Even if the controversial school voucher — or Hope Scholarship — bill wins full approval from the Utah Legislature this year, it will be dead upon arrival at the governor’s desk (so long as it fails to get approved by a veto-proof majority).
Gov. Spencer Cox told reporters during his monthly PBS Utah news conference on Thursday that even though he supports a school choice voucher system, he would veto HB331 — saying now is not the time.
What needs to come first, he said, is higher pay for Utah teachers.
“I’m all in on vouchers. But we have a long way to go before we get there,” Cox said. “I want to get there. I believe in vouchers. I can’t wait to get there. But now is not the time.”
The governor said Utah’s starting teacher salary is about $43,000 and the average salary for teachers in the state is just north of $50,000, which is too low especially when considering the state’s soaring home prices.
“With the price of housing, with inflation happening right now, I don’t want to live in a state where teachers can’t buy a home. That’s not OK,” Cox said.
Utah’s current teacher salary is “actually a significant improvement” from years past, “and it tells you how far we have to go.”
“When teachers are making $60,000 a year to start, I will fully support vouchers,” he said.
When a reporter pressed Cox on whether he would veto the bill if it lands at his desk, Cox replied, “Yeah. Yeah I would.”
The Hope Scholarship bill, sponsored by Rep. Candice Pierucci, R-Herriman, would give parents what its supporters say is more choice over how taxpayer money is used for their children’s education — a means tested scholarship that could be used for private school tuition, home-school pods and home schoolers. State funding would be capped at $36 million in the inaugural year of the program.
Those with higher household incomes would also be eligible for scholarships, although lesser in amount. For instance, a family of four whose annual household income is 555% of the federal poverty guidelines — $152,625 — would be eligible for a scholarship of about $3,000 annually.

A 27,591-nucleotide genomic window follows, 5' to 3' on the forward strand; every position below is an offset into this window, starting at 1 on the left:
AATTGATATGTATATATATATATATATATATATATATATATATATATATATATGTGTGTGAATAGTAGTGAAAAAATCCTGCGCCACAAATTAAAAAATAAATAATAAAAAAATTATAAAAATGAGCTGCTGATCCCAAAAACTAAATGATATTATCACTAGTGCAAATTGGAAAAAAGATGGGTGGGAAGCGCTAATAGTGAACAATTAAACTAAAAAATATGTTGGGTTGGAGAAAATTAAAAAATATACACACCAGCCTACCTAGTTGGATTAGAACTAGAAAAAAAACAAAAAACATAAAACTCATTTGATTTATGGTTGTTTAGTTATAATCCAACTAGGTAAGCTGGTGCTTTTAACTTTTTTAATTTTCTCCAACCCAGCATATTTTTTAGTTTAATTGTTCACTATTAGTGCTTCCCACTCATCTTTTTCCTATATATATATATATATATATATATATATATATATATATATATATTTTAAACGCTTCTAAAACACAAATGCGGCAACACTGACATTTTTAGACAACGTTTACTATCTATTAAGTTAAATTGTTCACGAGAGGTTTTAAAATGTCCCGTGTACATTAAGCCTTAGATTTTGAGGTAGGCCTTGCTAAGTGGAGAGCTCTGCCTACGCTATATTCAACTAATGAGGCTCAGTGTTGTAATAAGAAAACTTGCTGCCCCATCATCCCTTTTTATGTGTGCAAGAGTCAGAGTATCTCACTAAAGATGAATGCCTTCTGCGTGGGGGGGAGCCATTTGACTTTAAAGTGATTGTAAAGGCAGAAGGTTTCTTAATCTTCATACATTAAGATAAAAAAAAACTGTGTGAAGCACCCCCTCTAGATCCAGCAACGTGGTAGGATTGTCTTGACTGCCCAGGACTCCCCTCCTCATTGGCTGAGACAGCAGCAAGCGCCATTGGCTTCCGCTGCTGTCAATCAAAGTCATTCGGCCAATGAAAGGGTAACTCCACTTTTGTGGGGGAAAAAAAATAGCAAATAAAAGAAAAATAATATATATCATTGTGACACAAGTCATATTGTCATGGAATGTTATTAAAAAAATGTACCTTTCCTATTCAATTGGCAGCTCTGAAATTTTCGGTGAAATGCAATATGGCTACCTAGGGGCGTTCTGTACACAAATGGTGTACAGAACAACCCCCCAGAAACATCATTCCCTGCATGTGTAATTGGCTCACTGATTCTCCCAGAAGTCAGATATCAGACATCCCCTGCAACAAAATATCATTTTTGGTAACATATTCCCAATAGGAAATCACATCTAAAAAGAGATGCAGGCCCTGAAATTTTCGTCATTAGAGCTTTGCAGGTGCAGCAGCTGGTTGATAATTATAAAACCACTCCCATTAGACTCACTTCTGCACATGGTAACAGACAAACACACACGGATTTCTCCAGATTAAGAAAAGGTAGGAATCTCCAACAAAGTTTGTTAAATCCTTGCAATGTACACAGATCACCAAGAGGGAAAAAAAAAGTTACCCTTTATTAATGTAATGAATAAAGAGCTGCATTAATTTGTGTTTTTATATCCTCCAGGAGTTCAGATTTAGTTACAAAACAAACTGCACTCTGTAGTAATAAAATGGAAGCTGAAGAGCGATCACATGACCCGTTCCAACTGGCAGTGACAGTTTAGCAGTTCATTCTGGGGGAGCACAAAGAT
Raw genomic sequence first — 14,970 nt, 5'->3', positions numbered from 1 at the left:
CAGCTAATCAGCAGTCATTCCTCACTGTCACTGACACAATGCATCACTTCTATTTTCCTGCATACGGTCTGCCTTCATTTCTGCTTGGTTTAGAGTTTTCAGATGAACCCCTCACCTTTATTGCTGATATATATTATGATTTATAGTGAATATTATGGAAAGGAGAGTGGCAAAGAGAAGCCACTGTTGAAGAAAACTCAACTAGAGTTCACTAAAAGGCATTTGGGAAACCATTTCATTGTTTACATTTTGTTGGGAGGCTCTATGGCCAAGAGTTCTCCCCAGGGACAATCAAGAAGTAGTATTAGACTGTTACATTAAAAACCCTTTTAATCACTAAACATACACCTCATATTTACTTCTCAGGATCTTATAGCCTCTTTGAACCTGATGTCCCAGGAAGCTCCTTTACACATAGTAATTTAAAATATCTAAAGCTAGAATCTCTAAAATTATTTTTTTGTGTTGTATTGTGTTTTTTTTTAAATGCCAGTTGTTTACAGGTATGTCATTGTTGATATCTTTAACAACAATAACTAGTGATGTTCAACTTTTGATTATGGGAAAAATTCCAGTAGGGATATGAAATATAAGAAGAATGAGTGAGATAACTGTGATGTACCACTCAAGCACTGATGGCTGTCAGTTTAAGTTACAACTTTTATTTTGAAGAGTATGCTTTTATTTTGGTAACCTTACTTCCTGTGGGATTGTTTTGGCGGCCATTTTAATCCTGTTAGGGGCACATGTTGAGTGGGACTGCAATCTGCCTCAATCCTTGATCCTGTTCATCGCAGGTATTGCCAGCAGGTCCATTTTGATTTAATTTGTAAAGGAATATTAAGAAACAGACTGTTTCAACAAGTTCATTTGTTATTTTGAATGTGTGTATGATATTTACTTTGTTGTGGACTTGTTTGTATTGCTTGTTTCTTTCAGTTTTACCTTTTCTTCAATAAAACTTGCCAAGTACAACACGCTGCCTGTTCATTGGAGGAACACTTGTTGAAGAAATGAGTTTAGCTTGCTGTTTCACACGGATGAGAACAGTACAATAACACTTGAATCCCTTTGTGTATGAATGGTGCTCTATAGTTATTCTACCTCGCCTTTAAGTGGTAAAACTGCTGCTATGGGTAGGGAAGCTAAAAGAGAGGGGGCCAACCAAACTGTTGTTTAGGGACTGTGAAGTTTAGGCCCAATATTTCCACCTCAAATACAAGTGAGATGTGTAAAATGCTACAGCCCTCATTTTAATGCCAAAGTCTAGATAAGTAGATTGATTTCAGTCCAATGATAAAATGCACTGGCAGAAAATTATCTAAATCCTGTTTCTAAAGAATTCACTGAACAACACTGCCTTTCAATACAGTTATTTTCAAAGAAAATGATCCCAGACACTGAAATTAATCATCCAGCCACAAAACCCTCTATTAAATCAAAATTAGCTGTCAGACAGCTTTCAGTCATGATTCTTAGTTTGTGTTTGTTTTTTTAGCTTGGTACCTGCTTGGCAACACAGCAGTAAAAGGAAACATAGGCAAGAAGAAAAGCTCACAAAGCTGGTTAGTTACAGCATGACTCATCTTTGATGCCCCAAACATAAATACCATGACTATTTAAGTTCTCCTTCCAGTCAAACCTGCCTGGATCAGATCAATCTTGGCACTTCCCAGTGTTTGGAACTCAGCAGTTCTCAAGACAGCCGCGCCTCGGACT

Overall, Cox said he’s supportive of the concept.
“I am an advocate for choice,” the governor said. “I think parents should be able to use taxpayer money in other ways.” He added Utah has an “incredible” charter school system. “We have more choice than we’ve ever had before, and I think that’s good. I think that’s positive.”
The governor said he will “at some point” be willing to support vouchers in Utah.
“But that point is not now,” he said, “because we are underfunding our schools. You can’t take money that could go to our schools and allow it to go to private schools when you’re not fully funding the education system in our state.”
Before he was asked specifically about whether he would veto HB331, Cox told reporters he wants to “make sure” Utah is prioritizing its teachers, especially in wake of the pandemic.
“Teachers were the ones that bore the brunt of making sure our schools were open. Teachers were the ones who allowed for in-person learning to happen,” Cox said. “And teachers, like many other professionals right now, are not feeling great. They’re struggling. It’s been a long two years.”
During the Utah Legislature’s 2022 session, Cox said there are “lots of bills out there that seem to be kind of pummeling or piling on our teachers right now, and I just hope the Legislature will be very careful and very cautious” as they move those bills forward “in a way that is respectful of our teachers.”
Is the Hope Scholarship headed to a dead end?
Bill sponsor Pierucci, in a prepared statement to the Deseret News, said the governor’s strong early stance against her bill won’t change her efforts to fine tune and move the bill forward.
HB331 hasn’t yet made it to the House floor. It won committee approval on a 6-5 vote — despite concerns about constitutionality and accountability — only two days ago.
Since that committee hearing, Pierucci said she’s been working on a new version of the bill that would “incorporate additional accountability and assessment measures for individuals who receive the scholarship. In addition, this scholarship opportunity will be available not only based on an individual’s income level but will be expanded as an option for students who have been bullied and are seeking alternative options for a safe educational experience.”